One writer’s rant about our tl;dr culture misfires.
Is Arrested Development really worth taking the time to analyze? One reviewer thinks so—but he’s pissed you aren’t doing it right.
In the Internet age of 140 characters, brevity has not only become the soul of wit, but of meaning itself. On the Internet, if you can’t make your point succinctly, you might get the saying “tl;dr” in reply. “Too long; didn’t read” usually means, in Internet terms, that someone is wrong—or at least too passionately invested to make their point heard through all the ranting.
At online culture magazine The Nervous Breakdown, Tom McAllister has a wordy rant of his own about how the shutdown of tl;dr encapsulates everything that’s wrong with the state of modern media. Using the example of a number of Arrested Development bloggers who rush to write immediate reviews after each episode airs, McAllister claims that the payoff of immediacy over complexity isn’t worth it:
[T]his culture of knee-jerk analysis furthers the destructive notion that just because it’s possible to do something quickly then it’s necessary. The best critics offer valuable insights into our culture and help us understand art in a new way, furthering the discourse around important social issues. This devotion to speed reduces the role of critic to that of an opinionator, which is an entirely different, and less useful thing. Further, it subordinates the language itself, stripping it of meaning and consequence, asking it to exist solely as a vehicle to drive clicks and ads.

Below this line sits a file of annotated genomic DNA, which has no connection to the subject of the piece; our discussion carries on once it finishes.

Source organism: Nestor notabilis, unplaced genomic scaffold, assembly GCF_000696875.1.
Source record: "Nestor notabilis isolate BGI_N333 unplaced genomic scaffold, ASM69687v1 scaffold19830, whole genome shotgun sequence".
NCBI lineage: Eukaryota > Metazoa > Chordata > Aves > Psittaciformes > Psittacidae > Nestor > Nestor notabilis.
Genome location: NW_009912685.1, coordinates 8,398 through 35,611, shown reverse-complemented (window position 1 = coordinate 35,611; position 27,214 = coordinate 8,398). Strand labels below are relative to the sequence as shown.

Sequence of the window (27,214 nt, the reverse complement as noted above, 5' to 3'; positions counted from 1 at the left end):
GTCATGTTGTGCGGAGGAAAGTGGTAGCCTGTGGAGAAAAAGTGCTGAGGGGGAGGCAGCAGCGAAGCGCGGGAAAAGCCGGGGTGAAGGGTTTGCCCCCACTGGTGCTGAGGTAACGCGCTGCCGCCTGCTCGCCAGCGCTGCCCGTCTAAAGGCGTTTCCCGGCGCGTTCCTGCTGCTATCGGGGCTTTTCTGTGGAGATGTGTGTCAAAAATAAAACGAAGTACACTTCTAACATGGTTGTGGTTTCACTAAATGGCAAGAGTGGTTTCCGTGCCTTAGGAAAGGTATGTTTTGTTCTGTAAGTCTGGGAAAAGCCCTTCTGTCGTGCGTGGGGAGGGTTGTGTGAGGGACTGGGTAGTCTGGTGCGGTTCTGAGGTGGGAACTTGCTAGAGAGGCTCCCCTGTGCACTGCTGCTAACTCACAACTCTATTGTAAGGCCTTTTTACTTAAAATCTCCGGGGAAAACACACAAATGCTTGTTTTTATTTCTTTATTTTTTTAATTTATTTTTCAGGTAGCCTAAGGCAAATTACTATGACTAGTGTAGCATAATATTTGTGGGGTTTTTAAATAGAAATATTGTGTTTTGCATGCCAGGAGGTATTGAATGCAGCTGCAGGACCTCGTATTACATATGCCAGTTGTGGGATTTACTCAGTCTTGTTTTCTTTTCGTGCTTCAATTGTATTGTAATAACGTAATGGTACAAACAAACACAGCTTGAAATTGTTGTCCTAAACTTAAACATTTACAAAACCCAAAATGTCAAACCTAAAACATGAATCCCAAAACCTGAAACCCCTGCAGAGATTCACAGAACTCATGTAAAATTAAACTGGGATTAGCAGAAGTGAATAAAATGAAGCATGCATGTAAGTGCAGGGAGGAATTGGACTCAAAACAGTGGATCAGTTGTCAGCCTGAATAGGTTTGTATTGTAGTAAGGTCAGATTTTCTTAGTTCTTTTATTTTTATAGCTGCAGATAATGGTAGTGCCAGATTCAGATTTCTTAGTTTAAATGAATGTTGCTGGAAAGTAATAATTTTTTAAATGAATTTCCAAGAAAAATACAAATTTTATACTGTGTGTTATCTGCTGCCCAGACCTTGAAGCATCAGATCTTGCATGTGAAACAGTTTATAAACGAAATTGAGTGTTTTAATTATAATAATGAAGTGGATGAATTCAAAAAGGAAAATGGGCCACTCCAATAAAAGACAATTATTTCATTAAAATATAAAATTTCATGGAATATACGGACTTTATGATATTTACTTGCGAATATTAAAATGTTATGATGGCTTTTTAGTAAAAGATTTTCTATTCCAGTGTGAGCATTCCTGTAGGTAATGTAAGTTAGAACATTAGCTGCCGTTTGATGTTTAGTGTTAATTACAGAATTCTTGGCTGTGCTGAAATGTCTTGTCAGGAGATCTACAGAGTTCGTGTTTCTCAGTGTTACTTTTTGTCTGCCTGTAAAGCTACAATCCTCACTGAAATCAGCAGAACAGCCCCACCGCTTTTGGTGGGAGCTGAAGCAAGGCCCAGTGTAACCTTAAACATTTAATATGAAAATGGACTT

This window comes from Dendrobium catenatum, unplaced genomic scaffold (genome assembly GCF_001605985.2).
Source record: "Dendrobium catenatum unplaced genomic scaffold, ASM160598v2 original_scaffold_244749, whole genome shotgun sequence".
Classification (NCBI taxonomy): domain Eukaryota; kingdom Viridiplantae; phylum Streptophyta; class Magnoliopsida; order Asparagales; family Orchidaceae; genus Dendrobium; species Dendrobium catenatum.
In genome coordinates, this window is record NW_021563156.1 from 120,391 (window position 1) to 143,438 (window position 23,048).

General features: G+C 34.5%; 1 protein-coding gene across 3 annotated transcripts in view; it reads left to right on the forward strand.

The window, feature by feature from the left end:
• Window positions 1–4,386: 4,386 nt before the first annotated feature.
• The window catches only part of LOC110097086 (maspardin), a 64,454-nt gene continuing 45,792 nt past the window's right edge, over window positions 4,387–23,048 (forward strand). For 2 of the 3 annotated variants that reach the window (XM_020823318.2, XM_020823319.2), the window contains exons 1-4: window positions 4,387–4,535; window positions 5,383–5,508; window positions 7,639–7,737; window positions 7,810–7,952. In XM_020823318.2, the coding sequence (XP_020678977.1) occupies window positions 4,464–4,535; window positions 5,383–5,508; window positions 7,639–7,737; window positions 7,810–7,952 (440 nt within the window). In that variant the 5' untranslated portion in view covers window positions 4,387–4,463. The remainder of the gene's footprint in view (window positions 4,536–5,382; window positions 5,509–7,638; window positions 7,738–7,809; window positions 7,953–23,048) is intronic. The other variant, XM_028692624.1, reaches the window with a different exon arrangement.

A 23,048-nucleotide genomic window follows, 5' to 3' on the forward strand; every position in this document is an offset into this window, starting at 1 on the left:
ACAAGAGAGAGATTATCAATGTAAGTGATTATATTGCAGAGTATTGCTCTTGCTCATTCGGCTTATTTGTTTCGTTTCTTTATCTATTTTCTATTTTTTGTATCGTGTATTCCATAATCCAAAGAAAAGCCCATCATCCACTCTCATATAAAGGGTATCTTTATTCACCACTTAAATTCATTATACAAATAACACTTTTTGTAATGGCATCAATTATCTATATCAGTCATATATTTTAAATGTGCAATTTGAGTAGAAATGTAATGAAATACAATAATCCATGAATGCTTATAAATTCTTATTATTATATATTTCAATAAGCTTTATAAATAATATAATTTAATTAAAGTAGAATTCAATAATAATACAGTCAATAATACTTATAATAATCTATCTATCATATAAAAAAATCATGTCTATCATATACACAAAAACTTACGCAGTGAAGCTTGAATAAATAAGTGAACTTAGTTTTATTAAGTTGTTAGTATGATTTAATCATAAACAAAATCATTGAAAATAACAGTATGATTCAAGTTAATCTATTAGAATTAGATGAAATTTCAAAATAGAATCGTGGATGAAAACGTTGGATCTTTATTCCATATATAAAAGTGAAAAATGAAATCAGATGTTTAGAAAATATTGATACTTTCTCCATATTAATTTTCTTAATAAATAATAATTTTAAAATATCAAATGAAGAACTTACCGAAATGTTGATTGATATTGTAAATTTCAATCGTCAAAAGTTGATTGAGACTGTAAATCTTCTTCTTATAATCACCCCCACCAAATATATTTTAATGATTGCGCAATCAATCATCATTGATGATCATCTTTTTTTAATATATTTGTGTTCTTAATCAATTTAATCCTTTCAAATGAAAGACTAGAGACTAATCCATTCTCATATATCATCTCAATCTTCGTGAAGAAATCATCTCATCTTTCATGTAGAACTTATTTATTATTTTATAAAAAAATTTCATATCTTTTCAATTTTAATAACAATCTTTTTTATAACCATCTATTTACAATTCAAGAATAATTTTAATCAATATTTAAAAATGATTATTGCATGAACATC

McAllister goes on to claim that the dismissive tl;dr response has now become a valid argument in our society—and worse, that we’re being hindered by it in every facet of life from education to entertainment. “The people who guide our discourse are the ones willing to subjugate themselves by offering vapid gut reactions rather than saying something worth saying.”
On Reddit, where McAllister’s rant attracted some attention, most commenters were skeptical. Many pointed out what they considered to be McAllister’s misunderstanding of what tl;dr actually means, and how the phrase is generally applied in common usage. Tl;dr most often gets trotted out in Internet discussions, typically either in threaded forum discussions or in replies to a blog post. When someone replies with tl;dr to a post or another reply, it could mean that they are dismissing the OP (original poster)’s argument as being incoherent. It could also mean that they simply aren’t willing to participate in the argument anymore and are actively dismissing what the OP is saying.
Depending on how you look at it, tl;dr could be either an expression of contempt or a celebration of one’s own superiority over the person whose passion has led them to heights of verbosity. On the other hand, to those readers and writers who like to engage in thorough debates, you might appear to be celebrating your own ignorance by refusing to read deeply.
Because tl;dr is rarely used outside of the context of Internet debate, it’s difficult to apply it to the larger point McAllister seems to want to make about general media consumption. One Redditor, royaleavecdufromage, sums up McAllister’s post by claiming that he’s really arguing against the death of the newspaper in the face of the Internet and the 24-hour news cycle:
We now no longer have community-based newspapers who consistently have journalists working the same beat, day-in, day-out… I think the author was more-so talking about this phenomenon of monetization, and using vapid Arrested Development reviews as an example.
McAllister doesn’t actually specifically mention newspaper journalism, but he does seem to resent blog culture for exacerbating the “how soon is now” problem. He strongly implies that online bloggers who are reviewing shows like Arrested Development are only motivated by the wish to get to a story first: